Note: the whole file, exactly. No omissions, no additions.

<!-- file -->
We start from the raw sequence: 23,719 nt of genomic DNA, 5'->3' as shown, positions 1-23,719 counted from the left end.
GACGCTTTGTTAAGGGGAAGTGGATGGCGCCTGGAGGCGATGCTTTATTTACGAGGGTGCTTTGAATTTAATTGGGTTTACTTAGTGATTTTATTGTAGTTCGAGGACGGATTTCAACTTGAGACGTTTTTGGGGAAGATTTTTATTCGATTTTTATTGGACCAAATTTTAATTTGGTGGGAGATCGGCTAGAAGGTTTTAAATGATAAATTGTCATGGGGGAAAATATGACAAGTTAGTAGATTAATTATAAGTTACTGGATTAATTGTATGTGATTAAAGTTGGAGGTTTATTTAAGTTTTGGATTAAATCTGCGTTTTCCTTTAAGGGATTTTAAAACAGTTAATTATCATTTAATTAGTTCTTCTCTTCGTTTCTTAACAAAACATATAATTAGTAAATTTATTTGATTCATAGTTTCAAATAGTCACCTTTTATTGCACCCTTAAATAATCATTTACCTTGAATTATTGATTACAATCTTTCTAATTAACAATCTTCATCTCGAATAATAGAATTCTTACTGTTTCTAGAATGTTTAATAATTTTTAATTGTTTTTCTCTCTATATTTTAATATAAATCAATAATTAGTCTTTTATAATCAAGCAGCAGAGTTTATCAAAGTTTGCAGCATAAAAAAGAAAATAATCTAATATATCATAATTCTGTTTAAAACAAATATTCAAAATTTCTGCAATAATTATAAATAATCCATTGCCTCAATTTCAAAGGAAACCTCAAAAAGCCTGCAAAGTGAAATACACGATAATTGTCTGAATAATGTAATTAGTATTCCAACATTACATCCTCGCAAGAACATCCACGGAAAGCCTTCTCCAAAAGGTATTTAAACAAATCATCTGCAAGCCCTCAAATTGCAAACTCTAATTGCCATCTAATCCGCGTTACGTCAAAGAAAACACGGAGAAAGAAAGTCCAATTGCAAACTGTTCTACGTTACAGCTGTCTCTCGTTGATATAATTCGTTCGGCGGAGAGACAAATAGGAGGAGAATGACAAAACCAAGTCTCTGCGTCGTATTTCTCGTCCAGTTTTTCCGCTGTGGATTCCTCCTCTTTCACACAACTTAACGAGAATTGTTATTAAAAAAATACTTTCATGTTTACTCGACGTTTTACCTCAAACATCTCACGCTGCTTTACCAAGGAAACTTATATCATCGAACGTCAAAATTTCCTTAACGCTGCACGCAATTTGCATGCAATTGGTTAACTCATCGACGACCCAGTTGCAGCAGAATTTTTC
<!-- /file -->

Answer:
We start from the raw sequence: 23,719 nt of genomic DNA, 5'->3' as shown, positions 1-23,719 counted from the left end.
GACGCTTTGTTAAGGGGAAGTGGATGGCGCCTGGAGGCGATGCTTTATTTACGAGGGTGCTTTGAATTTAATTGGGTTTACTTAGTGATTTTATTGTAGTTCGAGGACGGATTTCAACTTGAGACGTTTTTGGGGAAGATTTTTATTCGATTTTTATTGGACCAAATTTTAATTTGGTGGGAGATCGGCTAGAAGGTTTTAAATGATAAATTGTCATGGGGGAAAATATGACAAGTTAGTAGATTAATTATAAGTTACTGGATTAATTGTATGTGATTAAAGTTGGAGGTTTATTTAAGTTTTGGATTAAATCTGCGTTTTCCTTTAAGGGATTTTAAAACAGTTAATTATCATTTAATTAGTTCTTCTCTTCGTTTCTTAACAAAACATATAATTAGTAAATTTATTTGATTCATAGTTTCAAATAGTCACCTTTTATTGCACCCTTAAATAATCATTTACCTTGAATTATTGATTACAATCTTTCTAATTAACAATCTTCATCTCGAATAATAGAATTCTTACTGTTTCTAGAATGTTTAATAATTTTTAATTGTTTTTCTCTCTATATTTTAATATAAATCAATAATTAGTCTTTTATAATCAAGCAGCAGAGTTTATCAAAGTTTGCAGCATAAAAAAGAAAATAATCTAATATATCATAATTCTGTTTAAAACAAATATTCAAAATTTCTGCAATAATTATAAATAATCCATTGCCTCAATTTCAAAGGAAACCTCAAAAAGCCTGCAAAGTGAAATACACGATAATTGTCTGAATAATGTAATTAGTATTCCAACATTACATCCTCGCAAGAACATCCACGGAAAGCCTTCTCCAAAAGGTATTTAAACAAATCATCTGCAAGCCCTCAAATTGCAAACTCTAATTGCCATCTAATCCGCGTTACGTCAAAGAAAACACGGAGAAAGAAAGTCCAATTGCAAACTGTTCTACGTTACAGCTGTCTCTCGTTGATATAATTCGTTCGGCGGAGAGACAAATAGGAGGAGAATGACAAAACCAAGTCTCTGCGTCGTATTTCTCGTCCAGTTTTTCCGCTGTGGATTCCTCCTCTTTCACACAACTTAACGAGAATTGTTATTAAAAAAATACTTTCATGTTTACTCGACGTTTTACCTCAAACATCTCACGCTGCTTTACCAAGGAAACTTATATCATCGAACGTCAAAATTTCCTTAACGCTGCACGCAATTTGCATGCAATTGGTTAACTCATCGACGACCCAGTTGCAGCAGAATTTTTC